New museum brings Paris liberation out of the shadows
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On the 75th anniversary of Paris’s liberation from Nazi occupation, a new museum is opening its doors in the French capital, hoping to bring that experience to life for a new generation.
Twenty metres below ground. 100 steps down a concrete staircase. Visitors to the new Musée de la Libération de Paris (Paris Liberation Museum) begin their trip with a literal descent into history. Deep beneath the Place Denfert-Rochereau in Paris’s 14th arrondissement, they will now be able to access a place never before open to the public. This was the command post where Colonel Henri Rol-Tanguy, leader of the French Forces of the Interior (FFI) in the Île-de-France region, helped mastermind the liberation of Paris.
Originally a government bomb shelter built in 1938 but left unused during the Nazi occupation of Paris, from June 1940 onwards, Rol-Tanguy discreetly installed his staff in this inhospitable and damp basement, behind a heavy armored door, on August 20, 1944, as the Paris uprising began.
Left more or less abandoned after the war, major renovation work has been carried out to restore the command room to how it would have looked as Paris battled for its freedom. Though the original furniture may be gone, it is in many ways as if the FFI had left barely yesterday. The electrical panels remain, as do the cables running from them, while the walls still bear the original inscriptions pointing the way to Rol-Tanguy’s headquarters.
The command post is the centre piece of, to give it its full name, the new Musée de la Libération de Paris - musée du Général Leclerc - musée Jean Moulin.
The name comes from the two main protagonists of this museum. Leclerc, the nom de guerre of Philippe de Hauteclocque, led the 2nd Armored Division of the Free French Forces which entered Paris as Rol-Tanguy’s FFI fought the Germans from within. While Moulin was a hero of the resistance, tasked by Charles de Gaulle with uniting the various groups of partisans in their struggle against the occupiers.
It is not the first iteration of the museum, which used to sit above Montparnasse train station and suffered from a chronic lack of visitors: barely 14,000 a year.
“It was inaugurated in 1994, but it was a bit difficult to access and not at all suitable. The number of visitors was not nearly at the level the city wanted,” Sylvie Zaidman, the director of the new museum told FRANCE 24.
“There was a desire to put this story in the spotlight, but that was not possible at Montparnasse.”
With the 75th anniversary celebrations approaching, the Paris mayor’s office decided a relocation was needed. Next to the catacombs, already a popular tourist destination, and above Rol-Tanguy’s historic command post, the new site was perfect.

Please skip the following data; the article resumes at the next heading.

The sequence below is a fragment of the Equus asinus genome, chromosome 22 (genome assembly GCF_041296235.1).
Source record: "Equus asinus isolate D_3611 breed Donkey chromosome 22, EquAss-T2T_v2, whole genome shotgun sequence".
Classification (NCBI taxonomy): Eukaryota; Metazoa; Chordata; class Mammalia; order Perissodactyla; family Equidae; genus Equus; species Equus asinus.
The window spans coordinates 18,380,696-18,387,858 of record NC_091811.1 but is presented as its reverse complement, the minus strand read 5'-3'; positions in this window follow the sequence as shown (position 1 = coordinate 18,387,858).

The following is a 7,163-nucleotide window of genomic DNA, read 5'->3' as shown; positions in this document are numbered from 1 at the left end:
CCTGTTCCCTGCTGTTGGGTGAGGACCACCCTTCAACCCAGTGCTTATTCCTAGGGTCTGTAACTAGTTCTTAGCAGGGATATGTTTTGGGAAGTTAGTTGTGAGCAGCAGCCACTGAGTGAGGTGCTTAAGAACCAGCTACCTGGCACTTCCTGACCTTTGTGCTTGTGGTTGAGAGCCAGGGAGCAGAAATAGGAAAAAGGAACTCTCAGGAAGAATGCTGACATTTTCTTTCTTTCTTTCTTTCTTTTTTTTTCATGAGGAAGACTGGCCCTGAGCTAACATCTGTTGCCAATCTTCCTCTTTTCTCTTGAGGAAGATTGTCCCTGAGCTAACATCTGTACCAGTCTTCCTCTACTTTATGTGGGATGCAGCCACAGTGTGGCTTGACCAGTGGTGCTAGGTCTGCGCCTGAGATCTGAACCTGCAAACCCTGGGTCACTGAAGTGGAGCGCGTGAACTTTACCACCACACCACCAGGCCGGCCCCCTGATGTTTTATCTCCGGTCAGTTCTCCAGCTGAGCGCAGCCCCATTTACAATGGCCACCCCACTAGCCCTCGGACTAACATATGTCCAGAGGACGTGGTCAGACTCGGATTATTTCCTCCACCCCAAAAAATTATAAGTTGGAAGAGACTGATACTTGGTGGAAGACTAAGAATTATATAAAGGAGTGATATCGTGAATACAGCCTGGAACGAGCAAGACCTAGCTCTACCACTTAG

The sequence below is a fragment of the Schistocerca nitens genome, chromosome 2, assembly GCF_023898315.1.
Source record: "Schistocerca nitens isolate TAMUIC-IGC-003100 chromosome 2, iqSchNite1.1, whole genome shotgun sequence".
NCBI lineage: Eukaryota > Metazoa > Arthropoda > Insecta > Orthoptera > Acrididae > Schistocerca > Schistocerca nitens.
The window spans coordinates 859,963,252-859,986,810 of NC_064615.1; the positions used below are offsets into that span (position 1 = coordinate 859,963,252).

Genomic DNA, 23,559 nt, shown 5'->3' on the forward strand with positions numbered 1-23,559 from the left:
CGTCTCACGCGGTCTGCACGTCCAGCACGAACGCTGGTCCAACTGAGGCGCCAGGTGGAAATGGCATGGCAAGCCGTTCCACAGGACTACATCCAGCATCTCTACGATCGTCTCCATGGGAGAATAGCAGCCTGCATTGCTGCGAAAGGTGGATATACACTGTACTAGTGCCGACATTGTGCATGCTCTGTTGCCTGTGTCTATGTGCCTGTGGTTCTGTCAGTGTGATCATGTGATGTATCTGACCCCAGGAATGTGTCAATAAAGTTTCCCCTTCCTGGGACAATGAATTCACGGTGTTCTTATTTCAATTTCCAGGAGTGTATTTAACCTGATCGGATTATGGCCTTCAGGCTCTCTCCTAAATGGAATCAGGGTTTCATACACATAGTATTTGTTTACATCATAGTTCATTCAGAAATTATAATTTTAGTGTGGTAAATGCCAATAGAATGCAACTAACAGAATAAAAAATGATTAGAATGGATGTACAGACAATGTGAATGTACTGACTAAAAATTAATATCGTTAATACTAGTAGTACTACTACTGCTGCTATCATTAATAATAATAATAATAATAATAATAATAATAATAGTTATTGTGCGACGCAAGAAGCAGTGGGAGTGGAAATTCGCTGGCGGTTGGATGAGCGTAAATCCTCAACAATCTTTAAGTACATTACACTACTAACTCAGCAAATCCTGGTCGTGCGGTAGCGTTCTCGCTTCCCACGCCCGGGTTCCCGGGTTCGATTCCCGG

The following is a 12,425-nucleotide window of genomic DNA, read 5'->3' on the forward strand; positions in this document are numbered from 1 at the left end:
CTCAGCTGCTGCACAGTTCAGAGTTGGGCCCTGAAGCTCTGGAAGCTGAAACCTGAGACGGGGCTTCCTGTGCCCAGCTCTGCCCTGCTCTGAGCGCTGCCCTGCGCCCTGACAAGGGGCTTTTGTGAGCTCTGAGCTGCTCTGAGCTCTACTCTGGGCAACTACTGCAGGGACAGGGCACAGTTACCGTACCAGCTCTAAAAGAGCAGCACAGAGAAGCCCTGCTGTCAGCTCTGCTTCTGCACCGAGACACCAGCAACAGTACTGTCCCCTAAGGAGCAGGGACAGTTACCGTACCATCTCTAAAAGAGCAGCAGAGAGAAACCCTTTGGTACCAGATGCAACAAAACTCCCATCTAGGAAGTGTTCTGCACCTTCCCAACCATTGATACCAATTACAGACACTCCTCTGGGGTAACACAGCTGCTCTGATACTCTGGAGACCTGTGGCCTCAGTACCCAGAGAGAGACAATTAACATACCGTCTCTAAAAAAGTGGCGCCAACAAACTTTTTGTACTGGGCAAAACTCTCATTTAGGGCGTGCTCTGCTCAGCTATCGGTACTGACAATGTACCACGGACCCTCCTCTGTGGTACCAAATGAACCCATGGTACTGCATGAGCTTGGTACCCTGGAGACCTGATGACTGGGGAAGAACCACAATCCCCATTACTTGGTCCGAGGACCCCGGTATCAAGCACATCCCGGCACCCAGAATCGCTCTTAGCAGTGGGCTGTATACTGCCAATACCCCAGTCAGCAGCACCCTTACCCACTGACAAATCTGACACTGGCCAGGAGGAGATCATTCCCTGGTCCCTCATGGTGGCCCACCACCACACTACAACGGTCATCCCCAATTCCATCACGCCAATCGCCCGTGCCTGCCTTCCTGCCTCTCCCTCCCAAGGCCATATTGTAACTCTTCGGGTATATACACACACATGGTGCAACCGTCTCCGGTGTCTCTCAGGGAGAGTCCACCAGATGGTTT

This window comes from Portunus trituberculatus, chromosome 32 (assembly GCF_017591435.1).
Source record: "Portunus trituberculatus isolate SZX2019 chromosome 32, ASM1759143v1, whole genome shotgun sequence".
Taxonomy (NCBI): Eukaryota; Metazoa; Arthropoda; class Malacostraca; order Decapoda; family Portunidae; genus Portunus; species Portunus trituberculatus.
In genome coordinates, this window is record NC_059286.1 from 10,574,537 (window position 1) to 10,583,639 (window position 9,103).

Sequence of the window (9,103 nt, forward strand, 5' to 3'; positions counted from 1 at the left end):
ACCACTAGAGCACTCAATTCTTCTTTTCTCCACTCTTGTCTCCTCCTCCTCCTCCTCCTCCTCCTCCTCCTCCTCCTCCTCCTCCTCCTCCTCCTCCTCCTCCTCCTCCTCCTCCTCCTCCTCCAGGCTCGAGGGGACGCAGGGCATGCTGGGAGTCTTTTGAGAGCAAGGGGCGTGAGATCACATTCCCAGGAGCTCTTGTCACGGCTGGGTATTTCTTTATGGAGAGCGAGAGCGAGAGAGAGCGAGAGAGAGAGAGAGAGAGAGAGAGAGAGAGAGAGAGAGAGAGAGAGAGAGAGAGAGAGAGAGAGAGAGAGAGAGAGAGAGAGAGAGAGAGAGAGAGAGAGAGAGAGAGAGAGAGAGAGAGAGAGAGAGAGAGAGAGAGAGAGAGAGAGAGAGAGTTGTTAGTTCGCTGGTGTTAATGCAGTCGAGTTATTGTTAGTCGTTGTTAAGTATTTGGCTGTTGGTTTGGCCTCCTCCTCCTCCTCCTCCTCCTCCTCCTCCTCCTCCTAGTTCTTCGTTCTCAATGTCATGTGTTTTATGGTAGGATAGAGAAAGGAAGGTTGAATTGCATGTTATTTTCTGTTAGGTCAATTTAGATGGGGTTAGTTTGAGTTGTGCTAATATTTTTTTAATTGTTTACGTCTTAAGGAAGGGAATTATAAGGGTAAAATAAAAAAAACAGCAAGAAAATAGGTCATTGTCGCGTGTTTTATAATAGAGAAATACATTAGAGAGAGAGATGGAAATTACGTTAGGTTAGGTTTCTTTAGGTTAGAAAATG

But the location is not the only change. The entire layout of the museum has undergone a complete redesign. No longer will visitors be taken through different rooms dedicated variously to Leclerc and Moulin, as they did at Montparnasse.
Instead, their stories have now been intertwined, forming a common thread that leads to the liberation of Paris.
"Visitors will follow the lives of these two men and discover the history of the Second World War through them,” said Zaidman.
Heroes of the liberation
The museum was born out of bequests and donations from friends and relatives of Leclerc and Moulin and it is around these incredible collections that the exhibition is built.
Personal items belonging to these two heroes of the liberation give visitors an intimate window into their lives; an armchair Moulin may have relaxed in in between fraught missions attempting to unite France’s fractured resistance groups, a suitcase he carried during the occupation containing untold secrets – the object too fragile to risk opening.
A little further along is the pea coat worn by Leclerc when he led his Free French troops in campaigns in Chad and Tunisia as most of Europe still suffered under the Nazi yoke, as well as the walking cane he carried with him at all times.
“In the end they are two men, certainly not ordinary, but normal,” said Zaidman. “On the one hand, you have Jean Moulin, a republican, secular, with the career of a prefect (the French State’s representative in a department or region). And on the other there is Philippe de Hautecloque, born into a traditional Christian environment and very proud of his aristocratic origins who chose a career in the army. These are two important figures who would never cross paths and who are the opposite of one another. That’s what’s interesting.”
But the journey does not end with the lives of these two men. It also gives voice to others who played a part, or simply bore witness to, the liberation. The resistance member Madeleine Riffaud has donated the small note book in which she wrote down her thoughts while in a prison cell in Fresnes in 1944. Then there is the spectacular tricolor dress, emblazoned with the Eiffel Tower and Arc de Triomphe, made by Marguerite Sabaut, a Parisian mother, as the liberation neared.
It is the dress she wore on the Champs-Élysées on August 26, 1944, as she watched a triumphant Charles de Gaulle make his return to the French capital.
"She had also made a small pocket out of a cross of Lorraine she had had signed by a member of the FFI and a soldier of it 2nd Armored Division - a symbol," said Zaidman.
In all, more than 300 objects make up the collection, along with archive videos and testimonies. Informative, without being overly exhaustive, modern but without losing its soul, this new museum, free to enter, should finally make the liberation Paris part of the city’s tourist circuit.
This article was adapted from the original in French.
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